>Once again we look at making money, spending money and pedestrians vs motorists...
It's Roundup time
   When is it proper to designate an event as an annual activity? Next Saturday, as part of the overall Crooked River Roundup week, there will be a first time happening - the Keep the Ball Rolling Ball Race.
   This part of the day's action has the potential of being fun and, if you're lucky, put money in your pocket.
   The basic idea is simple. By spending $5 and "adopting" a ball, or five of the things for $20, you can possibly win $500. All your newest member of the family has to do is be one of the first five to pass the finish line. Of course, to make the event exciting, the ball's trip down Hudspeth Hill will have a few barriers and obstacles to overcome.
   The race is to benefit the Boys and Girls Club, Prineville branch. That means the money people like you and I spend on the ball will, after paying the winners, stay here to support the club. We all know what a good a job the Boys and Girls Club does, and this seems a fun, exciting and possibly enriching way to help finance some of the club's activities.
   But back to the question: Is it proper to label the coming ball race, the first of its kind, the first annual Keep the Ball Rolling Ball Race? Or do we have to wait until next year to put the word "annual" in the title? Does it matter?
   Stop by the Bank of the Cascades, Community First Bank, US Bank, Wells Fargo Bank, Prineville Bagel or the Boys and Girls Club to put up your money and "adopt" one or more of the racing balls. Then show up on Hudspeth Road a bit before the 3 p.m. race to be sure of a good spot to watch from and join the excitement. The 1st Annual Keep the Ball Rolling Ball Race ... all part of the 2001 Crooked River Roundup.
   And on the subject of BIG money ...
   It has been reported in the national press that the federal government plans to spend $20 million to bail out farmers in the Klamath basin.
   At the same time, in another report, it was announced that the federal government would spend $40 million to move the sunken Japanese fishing boat that was struck by a US submarine off the Hawaiian coast so the missing people can be returned to their native homeland.
   That is good thinking and may help the international image of the United States. However, it makes one wonder if, to our government, dead people are more valuable than living farmers?
   Once again, pedistrians vs motorists
   A few weeks ago in this space, the subject of motorists who drive as if all pavement is reserved for vehicles was discussed. (Rumblings and Grumblings, May 17) Here is, as the man said, the rest of the story.
   Pedestrian safety is an ongoing subject for the state Department of Transportation. Recently, armed with a proclamation from Gov. Kitzhaber, nearly two dozen police departments across the state began conducting special safety enforcement operations, cracking down on motor vehicle violations. The operations consisted of plain-clothed police officers posing as pedestrians trying to cross a busy intersection and, further down the street, a waiting uniformed officer.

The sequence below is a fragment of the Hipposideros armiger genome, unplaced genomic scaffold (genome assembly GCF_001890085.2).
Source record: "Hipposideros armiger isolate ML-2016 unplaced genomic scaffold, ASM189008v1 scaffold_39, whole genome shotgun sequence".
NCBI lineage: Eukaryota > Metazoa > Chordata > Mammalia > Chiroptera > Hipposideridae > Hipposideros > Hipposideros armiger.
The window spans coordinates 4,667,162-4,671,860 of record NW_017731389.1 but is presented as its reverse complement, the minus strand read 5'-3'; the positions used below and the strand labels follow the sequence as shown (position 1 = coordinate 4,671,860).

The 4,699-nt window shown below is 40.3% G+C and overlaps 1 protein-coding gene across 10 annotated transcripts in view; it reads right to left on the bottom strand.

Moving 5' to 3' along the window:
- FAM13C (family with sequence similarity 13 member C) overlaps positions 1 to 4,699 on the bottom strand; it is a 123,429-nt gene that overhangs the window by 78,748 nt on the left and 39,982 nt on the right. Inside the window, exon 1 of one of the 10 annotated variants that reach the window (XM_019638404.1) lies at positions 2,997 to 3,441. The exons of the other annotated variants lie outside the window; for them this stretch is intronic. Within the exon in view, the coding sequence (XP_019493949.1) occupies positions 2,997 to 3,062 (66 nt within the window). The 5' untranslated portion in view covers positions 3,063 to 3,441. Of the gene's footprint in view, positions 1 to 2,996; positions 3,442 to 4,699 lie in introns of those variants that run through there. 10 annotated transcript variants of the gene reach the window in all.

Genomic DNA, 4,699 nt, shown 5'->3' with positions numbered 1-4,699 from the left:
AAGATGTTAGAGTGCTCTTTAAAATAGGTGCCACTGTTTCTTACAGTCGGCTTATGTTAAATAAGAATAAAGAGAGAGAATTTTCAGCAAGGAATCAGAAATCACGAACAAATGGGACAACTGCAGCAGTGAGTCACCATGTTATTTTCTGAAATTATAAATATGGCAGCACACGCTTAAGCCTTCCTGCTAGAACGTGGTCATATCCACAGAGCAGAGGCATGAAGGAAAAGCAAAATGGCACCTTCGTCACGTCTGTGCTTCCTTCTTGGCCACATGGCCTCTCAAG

When drivers don't obey the state law regulating pedestrian safety, they are pulled over and either given a warning or a $175 ticket. Although Prineville was not one of the communities receiving federal funds for this operation, Police Chief Jim Soules did send an officer to the required training.
   ODOT's Jennifer Shiprack explained that the training was a requirement. Along with the training, 75 cities in Oregon also received books and videos to further train departments on how to conduct pedestrian safety operations. She added that Prineville did get that material but when it came time to apply for the grant funds, Chief Soules decided he didn't have sufficient manpower to conduct the sting operations.
   Of the 22 that did receive funding, two went on afterwards to develop their own funding sources in order to continue the practice. Ashland has a strong tourist industry and wanted to maintain a walkable downtown area and Hillsboro, where a couple of recent pedestrian/vehicle deaths forced the issue. Both communities have found, Shiprack said, their own grants outside those offered by ODOT.
   But, even with the latest federal dollars spent, ODOT expects that more will be made available in the fall or early next year for the same purpose. We hope that it doesn't take a death for the people of Prineville to see the value of such operations.
   Ideally, Chief Soules will find the manpower and apply the next time the opportunity is presented. Remember, at $175 per ticket issued, local traffic conditions are such it wouldn)t take long before the Chief could afford new patrol cars and maybe even a new headquarters building.
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